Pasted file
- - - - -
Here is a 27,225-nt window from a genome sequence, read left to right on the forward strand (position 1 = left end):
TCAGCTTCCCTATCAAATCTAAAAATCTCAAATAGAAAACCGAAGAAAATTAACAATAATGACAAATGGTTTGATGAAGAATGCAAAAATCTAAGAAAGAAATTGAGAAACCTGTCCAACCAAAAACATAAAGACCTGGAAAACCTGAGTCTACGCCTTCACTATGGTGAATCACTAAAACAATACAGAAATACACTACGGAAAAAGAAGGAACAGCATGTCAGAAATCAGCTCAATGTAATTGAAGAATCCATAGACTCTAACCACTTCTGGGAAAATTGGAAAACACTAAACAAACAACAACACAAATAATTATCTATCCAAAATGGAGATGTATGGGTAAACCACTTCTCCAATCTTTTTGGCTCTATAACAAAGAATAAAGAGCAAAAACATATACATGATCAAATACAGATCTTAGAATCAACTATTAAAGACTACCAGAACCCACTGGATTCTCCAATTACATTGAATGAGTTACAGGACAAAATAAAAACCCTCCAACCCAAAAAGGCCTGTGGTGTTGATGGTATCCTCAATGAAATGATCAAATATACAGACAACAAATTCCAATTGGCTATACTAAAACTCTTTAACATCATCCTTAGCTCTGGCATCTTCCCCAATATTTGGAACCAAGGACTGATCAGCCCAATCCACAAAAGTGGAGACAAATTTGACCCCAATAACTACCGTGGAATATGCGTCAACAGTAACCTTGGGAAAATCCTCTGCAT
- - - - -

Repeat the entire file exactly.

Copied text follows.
Here is a 27,225-nt window from a genome sequence, read left to right on the forward strand (position 1 = left end):
TCAGCTTCCCTATCAAATCTAAAAATCTCAAATAGAAAACCGAAGAAAATTAACAATAATGACAAATGGTTTGATGAAGAATGCAAAAATCTAAGAAAGAAATTGAGAAACCTGTCCAACCAAAAACATAAAGACCTGGAAAACCTGAGTCTACGCCTTCACTATGGTGAATCACTAAAACAATACAGAAATACACTACGGAAAAAGAAGGAACAGCATGTCAGAAATCAGCTCAATGTAATTGAAGAATCCATAGACTCTAACCACTTCTGGGAAAATTGGAAAACACTAAACAAACAACAACACAAATAATTATCTATCCAAAATGGAGATGTATGGGTAAACCACTTCTCCAATCTTTTTGGCTCTATAACAAAGAATAAAGAGCAAAAACATATACATGATCAAATACAGATCTTAGAATCAACTATTAAAGACTACCAGAACCCACTGGATTCTCCAATTACATTGAATGAGTTACAGGACAAAATAAAAACCCTCCAACCCAAAAAGGCCTGTGGTGTTGATGGTATCCTCAATGAAATGATCAAATATACAGACAACAAATTCCAATTGGCTATACTAAAACTCTTTAACATCATCCTTAGCTCTGGCATCTTCCCCAATATTTGGAACCAAGGACTGATCAGCCCAATCCACAAAAGTGGAGACAAATTTGACCCCAATAACTACCGTGGAATATGCGTCAACAGTAACCTTGGGAAAATCCTCTGCAT